SIGHTINGS randall reeves ices northwest passage
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• September, 2019
As you've no doubt already read, Latitude 38's Fall Crew List Party will enjoy a new venue at the Bay Model Visitor Center in Sausalito on Wednesday, September 11. The gathering itself will be held from 6-9 p.m., but come early if you can. At 4 p.m. harbormasters Dick Markie of Paradise Village Marina and Geronimo Cevallos of Marina El Cid will host a free seminar about cruising to and in Mexico. Also starting at 4 p.m., you can tour Call of the Sea's new brigantine, the Matthew Turner, docked in front of the Bay Model. Additional experts on hand to answer questions will include representatives of Ullman Sails, Afterguard Sailing Academy, San Francisco Sailing Science Center, Novamar, Spaulding Marine Center, Mariners General In-
ALL PHOTOS RANDALL REEVES / FIGURE 8 VOYAGE
When Randall Reeves stopped in Nova Scotia this summer after eight straight months at sea, he was beginning the process of "staging" his 41-ft sloop Moli for an attempt through the Northwest Passage — which is essentially the "westing" leg of his Figure 8 Voyage. Even as ice in the poles is shrinking at an alarming rate, punching through the bending, river-shaped route that snakes across the Canadian Arctic Archipelago is never a given. For weeks, Reeves had been inching along up the coast of Greenland before crossing Baffin Bay into Nunavut, Canada, and closely watching charts tracking the clogs of ice in the narrow Passage. His tracker lingered at anchorages for what seemed like days, before he bee-lined abruptly south. Suddenly, he posted on his blog: "Mo is through the ice! One big chapter in the Figure 8 is closed. One long chapter, the 4,000-mile slog home, remains." By contrast to his solitary, 31,000-mile, two-thirds-of-a-year passage from San Francisco, around the Southern Ocean and up the Atlantic to Nova Scotia, Reeves' time in the Arctic has seemed almost landlocked and full of people — namely other cruisers trying the Passage, and congregating around the precious window where various gates open for just a few days or weeks a year. On August 16, Reeves was at anchor at Peel Sound, just inside the "tributary" that shoots well south in one of the main routes through the Northwest Passage. "I reach[ed] out to the ice guide, Victor Wejer, for a consult on anchorages. Mo needs a place to hide if things go badly. I show him the areas I've chosen." Wejer told Reeves that because of the mountains and unpredictable winds in the Canadian Archipelago, most of what look like anchorages on the chart are just not safe. "'Not many have singlehanded the Northwest Passage,' [said] Victor, 'Take your difficult bite; be brave, and exercise your anchor alarm if you do stop,'" Reeves wrote on his blog. On August 17, Reeves entered the final stretch and the first of three "ice gates." As he inched his way in, the ice was scattered and easily navigable. "Only once do I screw up. I aim to pass between two small floes but fail to see the diagnostic light green between them. They are one floe connected by an underwater bridge. But it is too late. There is a clinking sound much like the jostling of ice cubes in a glass. Mo thunks. And the floes drift apart." As he continued south and slightly west, Reeves eventually saw solid white on the horizon. "The day's mirage picks up this image and makes it look like a tidal wave of white rolling towards us. Now we are in it, solid 5/10ths ice. Still, with care and concentration I am always able to find a lane just when it is needed. We weave back and forth; I am pulling on the tiller as though it were the handle of an oar. It is exhilarating. And still we are at full speed. "Ice goes thin then thick then thin again. Hours pass and I am still working the tiller. What has been heavy going begins to thin at 11 p.m. The water is clear enough that my course changes are mere nudges of the tiller. I play the dangerous game: How little can you change course; how close to the ice can you get? Only sometimes do I miss, proof being the thud on the hull and a smudge of black on the ice. At 2 a.m. we are below the ice. Yes, there's a bit here and there, but we've got past our first big plug. A sense of satisfaction. New territory, and we have managed. Maybe we can do this after all." On his blog, Reeves jumped around in the narrative a bit, fastfowarding to the final gate, where he was part of a flotilla. "We've all been sweating bullets over this last 30 miles of ice, and for four days I've been underway and hand steering for 18 to 20 hours a day through 3 – 5/10ths ice to get here. Only a few hours sleep a night this last week. "As it turns out, today was a piece of cake. We saw huge ice floes the size of city blocks but with wide lanes in between. [Two boats] sailed downwind without trouble with Mo bringing up the rear under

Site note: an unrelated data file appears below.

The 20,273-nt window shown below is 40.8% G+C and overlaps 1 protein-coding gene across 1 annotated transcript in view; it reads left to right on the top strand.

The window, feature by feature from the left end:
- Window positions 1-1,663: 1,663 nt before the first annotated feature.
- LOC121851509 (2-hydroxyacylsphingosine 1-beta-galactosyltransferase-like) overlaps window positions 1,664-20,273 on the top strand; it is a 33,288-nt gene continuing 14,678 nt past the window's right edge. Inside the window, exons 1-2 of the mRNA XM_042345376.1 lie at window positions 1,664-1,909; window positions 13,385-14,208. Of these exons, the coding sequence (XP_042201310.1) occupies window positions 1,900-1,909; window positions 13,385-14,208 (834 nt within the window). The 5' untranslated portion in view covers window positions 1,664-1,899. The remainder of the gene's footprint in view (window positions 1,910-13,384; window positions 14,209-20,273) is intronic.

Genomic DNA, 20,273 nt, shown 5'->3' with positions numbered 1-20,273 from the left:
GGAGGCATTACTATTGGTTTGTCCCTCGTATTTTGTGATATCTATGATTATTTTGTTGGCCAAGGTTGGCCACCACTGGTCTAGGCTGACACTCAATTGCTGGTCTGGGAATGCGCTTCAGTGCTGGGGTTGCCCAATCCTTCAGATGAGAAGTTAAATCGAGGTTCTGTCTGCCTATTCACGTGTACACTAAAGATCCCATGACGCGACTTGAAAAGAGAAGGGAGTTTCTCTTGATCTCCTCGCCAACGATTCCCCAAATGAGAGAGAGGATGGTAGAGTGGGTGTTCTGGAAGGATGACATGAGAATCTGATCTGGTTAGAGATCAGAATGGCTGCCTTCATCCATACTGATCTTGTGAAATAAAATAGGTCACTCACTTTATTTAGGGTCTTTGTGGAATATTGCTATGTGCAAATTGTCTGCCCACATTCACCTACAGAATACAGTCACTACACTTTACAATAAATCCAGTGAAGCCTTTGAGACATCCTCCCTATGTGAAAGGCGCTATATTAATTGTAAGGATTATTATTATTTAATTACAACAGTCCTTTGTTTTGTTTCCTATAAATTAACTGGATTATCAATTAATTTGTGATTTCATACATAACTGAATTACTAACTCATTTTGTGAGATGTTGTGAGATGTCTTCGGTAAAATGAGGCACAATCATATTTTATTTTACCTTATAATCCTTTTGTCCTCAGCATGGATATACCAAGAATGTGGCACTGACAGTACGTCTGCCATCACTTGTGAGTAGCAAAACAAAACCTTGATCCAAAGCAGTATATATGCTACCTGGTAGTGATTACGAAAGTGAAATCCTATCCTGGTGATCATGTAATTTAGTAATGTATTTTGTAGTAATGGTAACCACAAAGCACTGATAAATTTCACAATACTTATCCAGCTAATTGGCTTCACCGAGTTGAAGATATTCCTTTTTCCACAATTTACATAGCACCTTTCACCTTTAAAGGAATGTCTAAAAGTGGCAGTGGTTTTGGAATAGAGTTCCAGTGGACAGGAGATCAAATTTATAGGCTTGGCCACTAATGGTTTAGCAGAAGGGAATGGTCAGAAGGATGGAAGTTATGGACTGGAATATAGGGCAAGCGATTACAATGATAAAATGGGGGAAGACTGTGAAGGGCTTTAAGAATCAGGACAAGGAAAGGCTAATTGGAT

fall crew list
The September 2019 issue of the West's premier sailing and marine magazine.